Ecological Interactions and Biological Control

By David A. Andow; David W. Ragsdale et al. | Go to book overview

producing mutants of the suppressive strains and antibiotic-resistant mutants of the pathogen strains. These mutants are being used to quantify the relative roles of antibiosis and resource competition in biocontrol and to determine the potential fitness of antibiotic-resistant strains of the pathogen. Additionally, the antibiotic produced by one of the suppressive strains has been partially purified and characterized ( Eckwall 1994), and strategies for purifying antibiotics produced by other strains are under consideration. Finally, information on the diversity in antibiotics produced among isolates from the suppressive soil is being used in the development of suppressive strain combinations that model the naturally disease-suppressive soil.


Summary

The use of naturally occurring pathogen-suppressive strains of Streptomyces offers tremendous promise for the control of potato scab and other plant diseases. In our trials, Streptomyces strains effectively colonized the soil, reduced pathogen populations in the soil, and significantly reduced levels of potato scab multiple years after inoculation. Future efforts to enhance the levels of biocontrol obtained using Streptomyces to control plant diseases will focus on the development of strain combinations for biocontrol, the integration of biocontrol with crop rotation and other crop management strategies, and the selection of a variety of strains that are optimized to different physical conditions. Additional work here and in other programs is investigating the abilities of new, recently isolated Streptomyces strains to control a large number of different pathogens on many different crops. As biological strategies for controlling plant disease become a more integral part of pest management, streptomycetes promise to play an important role.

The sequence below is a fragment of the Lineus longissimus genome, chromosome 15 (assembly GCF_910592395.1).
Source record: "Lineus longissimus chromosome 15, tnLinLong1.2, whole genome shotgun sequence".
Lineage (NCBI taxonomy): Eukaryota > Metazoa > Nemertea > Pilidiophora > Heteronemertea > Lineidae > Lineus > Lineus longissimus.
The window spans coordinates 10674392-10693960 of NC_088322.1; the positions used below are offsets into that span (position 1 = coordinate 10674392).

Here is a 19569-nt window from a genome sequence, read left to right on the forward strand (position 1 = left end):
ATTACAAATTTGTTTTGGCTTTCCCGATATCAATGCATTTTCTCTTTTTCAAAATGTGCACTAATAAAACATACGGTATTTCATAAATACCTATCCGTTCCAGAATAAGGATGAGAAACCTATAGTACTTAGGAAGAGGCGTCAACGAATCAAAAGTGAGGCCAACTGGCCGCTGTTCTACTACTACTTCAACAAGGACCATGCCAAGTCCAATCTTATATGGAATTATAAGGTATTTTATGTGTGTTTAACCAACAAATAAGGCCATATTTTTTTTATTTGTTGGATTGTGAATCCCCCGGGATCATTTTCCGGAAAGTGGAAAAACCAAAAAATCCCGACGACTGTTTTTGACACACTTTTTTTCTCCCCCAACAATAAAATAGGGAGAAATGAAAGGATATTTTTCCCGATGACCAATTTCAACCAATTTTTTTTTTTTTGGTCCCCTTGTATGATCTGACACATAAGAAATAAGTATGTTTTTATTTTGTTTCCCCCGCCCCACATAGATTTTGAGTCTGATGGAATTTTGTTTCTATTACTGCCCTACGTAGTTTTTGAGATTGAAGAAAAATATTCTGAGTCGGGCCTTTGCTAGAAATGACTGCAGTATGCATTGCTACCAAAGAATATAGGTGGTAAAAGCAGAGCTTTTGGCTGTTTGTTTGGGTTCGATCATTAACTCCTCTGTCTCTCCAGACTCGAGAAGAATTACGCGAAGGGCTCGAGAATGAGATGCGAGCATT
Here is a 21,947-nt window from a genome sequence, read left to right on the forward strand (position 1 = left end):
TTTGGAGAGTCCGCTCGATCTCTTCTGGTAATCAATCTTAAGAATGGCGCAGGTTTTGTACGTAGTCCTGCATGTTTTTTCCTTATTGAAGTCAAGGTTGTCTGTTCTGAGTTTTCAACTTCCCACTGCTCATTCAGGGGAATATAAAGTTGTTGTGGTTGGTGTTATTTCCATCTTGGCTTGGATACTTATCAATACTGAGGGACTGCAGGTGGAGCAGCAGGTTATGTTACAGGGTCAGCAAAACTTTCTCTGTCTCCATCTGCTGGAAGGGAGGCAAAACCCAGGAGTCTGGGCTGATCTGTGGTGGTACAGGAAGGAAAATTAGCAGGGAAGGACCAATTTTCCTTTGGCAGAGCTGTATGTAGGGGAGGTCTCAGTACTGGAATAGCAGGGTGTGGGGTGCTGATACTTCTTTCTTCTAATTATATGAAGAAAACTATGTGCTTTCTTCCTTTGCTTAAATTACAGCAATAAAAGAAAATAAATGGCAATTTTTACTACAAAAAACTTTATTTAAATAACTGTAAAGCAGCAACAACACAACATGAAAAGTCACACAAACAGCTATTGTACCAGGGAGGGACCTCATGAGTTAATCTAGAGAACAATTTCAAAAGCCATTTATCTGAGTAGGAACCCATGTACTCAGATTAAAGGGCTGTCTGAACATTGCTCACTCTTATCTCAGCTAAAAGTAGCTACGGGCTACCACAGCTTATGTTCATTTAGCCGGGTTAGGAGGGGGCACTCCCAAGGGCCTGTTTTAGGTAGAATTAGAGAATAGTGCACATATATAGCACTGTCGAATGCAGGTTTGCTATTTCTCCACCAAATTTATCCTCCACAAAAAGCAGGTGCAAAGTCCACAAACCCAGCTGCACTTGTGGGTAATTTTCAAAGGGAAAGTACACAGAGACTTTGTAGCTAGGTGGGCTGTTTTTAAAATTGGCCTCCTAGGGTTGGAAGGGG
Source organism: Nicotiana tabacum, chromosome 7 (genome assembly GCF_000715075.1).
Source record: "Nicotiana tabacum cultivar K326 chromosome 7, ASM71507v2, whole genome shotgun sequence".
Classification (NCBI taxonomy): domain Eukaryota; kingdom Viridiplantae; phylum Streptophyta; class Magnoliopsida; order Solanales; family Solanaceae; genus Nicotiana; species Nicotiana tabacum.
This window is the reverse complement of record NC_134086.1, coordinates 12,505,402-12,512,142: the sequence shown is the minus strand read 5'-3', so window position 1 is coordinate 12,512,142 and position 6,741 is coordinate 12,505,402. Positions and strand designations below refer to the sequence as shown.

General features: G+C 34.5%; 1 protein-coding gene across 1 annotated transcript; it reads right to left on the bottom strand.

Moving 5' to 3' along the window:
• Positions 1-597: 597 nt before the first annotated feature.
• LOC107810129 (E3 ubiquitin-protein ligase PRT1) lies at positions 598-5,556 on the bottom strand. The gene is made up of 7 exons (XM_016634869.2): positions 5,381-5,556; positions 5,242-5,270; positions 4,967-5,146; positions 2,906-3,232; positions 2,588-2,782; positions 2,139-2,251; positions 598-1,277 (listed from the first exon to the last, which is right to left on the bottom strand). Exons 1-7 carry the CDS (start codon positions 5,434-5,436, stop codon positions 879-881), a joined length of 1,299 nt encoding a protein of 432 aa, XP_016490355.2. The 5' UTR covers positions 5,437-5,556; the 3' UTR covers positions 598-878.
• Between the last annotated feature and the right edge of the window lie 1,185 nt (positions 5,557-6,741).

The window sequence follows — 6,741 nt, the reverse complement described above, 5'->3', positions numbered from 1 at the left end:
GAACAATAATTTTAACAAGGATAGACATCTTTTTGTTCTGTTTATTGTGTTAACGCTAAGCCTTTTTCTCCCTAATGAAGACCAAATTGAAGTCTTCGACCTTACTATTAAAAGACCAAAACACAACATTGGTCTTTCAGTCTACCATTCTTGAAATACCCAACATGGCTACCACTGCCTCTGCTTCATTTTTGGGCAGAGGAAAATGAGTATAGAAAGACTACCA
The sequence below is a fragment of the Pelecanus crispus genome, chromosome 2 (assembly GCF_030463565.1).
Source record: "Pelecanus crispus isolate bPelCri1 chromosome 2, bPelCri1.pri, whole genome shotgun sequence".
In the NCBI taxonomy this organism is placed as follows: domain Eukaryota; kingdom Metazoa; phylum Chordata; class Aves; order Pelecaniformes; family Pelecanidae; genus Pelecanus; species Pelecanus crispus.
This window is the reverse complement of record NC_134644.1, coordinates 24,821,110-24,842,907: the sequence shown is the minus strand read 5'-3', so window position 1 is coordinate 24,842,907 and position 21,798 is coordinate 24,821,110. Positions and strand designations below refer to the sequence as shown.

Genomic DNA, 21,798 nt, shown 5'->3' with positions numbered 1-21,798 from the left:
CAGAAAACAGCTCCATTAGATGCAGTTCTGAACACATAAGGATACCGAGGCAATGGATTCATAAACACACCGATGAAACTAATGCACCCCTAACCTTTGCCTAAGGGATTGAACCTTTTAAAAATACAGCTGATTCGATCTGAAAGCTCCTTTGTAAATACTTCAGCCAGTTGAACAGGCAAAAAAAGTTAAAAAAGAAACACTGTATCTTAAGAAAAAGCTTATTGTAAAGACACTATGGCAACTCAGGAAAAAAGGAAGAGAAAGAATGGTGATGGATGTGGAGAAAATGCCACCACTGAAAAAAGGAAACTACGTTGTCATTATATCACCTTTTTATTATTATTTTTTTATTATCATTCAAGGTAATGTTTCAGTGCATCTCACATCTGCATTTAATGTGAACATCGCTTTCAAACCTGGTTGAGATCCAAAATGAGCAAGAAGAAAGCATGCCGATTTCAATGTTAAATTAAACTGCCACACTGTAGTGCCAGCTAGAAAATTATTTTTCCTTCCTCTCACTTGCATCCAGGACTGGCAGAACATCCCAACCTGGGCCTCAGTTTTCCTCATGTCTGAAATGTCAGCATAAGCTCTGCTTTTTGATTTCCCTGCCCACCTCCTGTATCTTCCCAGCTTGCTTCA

Acknowledgments

Support for this research was provided by the Minnesota Agricultural Experiment Station, the Legislative Commission on Minnesota Resources, the Red River Valley Potato Growers Association, and the USDA North Central Region Integrated Pest Management Program.


References

Adams, M. J., and G. A. Hide. 1981. "Effects of common scab (Streptomyces scabies) on potatoes". Annals of Applied Biology 98:211-16.

Adams, M. J., and D. H. Lapwood. 1978. "Studies on the lenticel development, surface microflora and infection by common scab (Streptomyces scabies) of potato tubers growing in wet and dry soils". Annals of Applied Biology 90:335-43.

Alivizatos, A. S., and S. Pantazis. 1992. Preliminary studies on biological control of potato common scab caused by Streptomyces. In Biological control of plant diseases, ed. E. C. Tjamos , G. C. Papavizas, and R. J. Cook, 85-91. New York: Plenum.

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